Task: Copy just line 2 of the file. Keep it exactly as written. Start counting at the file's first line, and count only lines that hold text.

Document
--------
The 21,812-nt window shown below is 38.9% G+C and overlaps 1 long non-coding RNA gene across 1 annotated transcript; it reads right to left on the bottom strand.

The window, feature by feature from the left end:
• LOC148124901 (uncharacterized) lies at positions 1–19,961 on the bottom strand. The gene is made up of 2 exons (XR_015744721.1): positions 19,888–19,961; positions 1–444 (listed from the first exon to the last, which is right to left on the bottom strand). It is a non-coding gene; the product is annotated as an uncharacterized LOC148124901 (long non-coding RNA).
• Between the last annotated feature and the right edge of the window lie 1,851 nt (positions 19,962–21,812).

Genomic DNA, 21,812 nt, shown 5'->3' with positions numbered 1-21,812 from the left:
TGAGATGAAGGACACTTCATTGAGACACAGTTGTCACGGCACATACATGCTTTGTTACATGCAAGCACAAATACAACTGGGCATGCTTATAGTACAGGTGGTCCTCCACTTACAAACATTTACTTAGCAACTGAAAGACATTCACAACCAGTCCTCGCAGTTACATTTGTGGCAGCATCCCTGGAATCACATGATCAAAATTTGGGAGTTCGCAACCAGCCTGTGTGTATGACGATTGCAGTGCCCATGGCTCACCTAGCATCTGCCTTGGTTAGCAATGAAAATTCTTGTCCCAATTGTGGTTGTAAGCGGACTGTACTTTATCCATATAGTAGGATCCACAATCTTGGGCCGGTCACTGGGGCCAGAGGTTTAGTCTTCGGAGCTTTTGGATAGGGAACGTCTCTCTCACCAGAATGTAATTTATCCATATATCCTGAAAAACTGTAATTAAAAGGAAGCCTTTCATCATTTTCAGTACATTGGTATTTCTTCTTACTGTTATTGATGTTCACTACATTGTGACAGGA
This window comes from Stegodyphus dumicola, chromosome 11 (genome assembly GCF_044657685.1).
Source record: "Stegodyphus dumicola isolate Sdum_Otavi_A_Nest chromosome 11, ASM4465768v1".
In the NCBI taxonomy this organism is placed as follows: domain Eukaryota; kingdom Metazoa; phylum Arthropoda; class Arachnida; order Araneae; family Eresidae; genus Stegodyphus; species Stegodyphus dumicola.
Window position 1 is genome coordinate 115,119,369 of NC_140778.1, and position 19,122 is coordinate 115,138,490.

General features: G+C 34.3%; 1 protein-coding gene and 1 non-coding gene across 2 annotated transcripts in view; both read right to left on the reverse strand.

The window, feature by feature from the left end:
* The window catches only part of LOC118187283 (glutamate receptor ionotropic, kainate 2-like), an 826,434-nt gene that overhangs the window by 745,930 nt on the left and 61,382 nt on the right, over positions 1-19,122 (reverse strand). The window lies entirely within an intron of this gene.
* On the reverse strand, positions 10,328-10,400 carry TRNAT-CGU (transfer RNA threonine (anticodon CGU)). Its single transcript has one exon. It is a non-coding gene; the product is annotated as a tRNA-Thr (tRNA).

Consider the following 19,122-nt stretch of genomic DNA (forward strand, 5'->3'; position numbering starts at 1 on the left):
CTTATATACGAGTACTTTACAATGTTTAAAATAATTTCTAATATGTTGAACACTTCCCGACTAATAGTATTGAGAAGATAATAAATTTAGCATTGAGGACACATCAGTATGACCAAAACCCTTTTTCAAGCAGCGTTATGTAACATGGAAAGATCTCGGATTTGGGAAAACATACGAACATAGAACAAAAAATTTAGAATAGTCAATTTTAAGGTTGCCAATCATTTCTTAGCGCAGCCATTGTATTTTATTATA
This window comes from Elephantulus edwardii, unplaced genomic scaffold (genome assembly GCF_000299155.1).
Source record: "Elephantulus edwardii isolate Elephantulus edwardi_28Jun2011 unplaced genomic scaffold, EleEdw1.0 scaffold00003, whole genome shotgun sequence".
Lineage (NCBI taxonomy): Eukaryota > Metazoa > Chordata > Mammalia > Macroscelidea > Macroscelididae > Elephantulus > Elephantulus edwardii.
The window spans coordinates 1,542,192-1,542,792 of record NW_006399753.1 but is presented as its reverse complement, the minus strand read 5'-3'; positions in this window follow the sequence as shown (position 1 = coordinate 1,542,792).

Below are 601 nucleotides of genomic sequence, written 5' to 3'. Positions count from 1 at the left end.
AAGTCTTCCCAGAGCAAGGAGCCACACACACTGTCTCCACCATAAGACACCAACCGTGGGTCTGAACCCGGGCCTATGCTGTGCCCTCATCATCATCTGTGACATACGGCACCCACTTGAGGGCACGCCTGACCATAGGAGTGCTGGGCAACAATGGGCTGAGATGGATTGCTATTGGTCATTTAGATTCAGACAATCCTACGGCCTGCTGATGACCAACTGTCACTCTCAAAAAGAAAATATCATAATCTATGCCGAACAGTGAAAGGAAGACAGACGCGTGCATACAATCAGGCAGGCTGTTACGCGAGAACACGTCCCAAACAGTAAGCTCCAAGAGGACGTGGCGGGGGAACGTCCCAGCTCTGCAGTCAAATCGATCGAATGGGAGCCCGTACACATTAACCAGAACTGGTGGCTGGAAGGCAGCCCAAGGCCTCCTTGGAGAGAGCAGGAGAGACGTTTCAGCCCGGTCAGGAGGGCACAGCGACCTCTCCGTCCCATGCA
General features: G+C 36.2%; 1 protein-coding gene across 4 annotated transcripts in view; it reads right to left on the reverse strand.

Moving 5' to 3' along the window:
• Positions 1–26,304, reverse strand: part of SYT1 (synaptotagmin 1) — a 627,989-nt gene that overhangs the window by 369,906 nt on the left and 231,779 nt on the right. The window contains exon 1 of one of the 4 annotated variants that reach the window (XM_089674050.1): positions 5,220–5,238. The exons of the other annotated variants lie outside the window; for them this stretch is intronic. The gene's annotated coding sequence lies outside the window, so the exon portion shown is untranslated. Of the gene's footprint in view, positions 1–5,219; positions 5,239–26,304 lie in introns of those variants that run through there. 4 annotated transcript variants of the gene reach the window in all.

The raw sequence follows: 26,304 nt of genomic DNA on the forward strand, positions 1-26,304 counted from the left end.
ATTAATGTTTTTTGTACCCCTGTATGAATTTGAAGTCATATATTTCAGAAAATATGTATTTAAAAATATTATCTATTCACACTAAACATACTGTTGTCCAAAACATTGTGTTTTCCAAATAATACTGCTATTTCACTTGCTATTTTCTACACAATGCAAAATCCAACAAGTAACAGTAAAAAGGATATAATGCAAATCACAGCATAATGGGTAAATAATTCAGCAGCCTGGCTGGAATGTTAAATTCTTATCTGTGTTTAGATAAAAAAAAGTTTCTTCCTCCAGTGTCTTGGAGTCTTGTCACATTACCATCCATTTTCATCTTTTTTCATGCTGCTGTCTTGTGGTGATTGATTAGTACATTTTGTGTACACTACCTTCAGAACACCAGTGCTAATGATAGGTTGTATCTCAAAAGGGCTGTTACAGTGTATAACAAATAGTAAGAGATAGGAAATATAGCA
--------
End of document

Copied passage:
The window, feature by feature from the left end: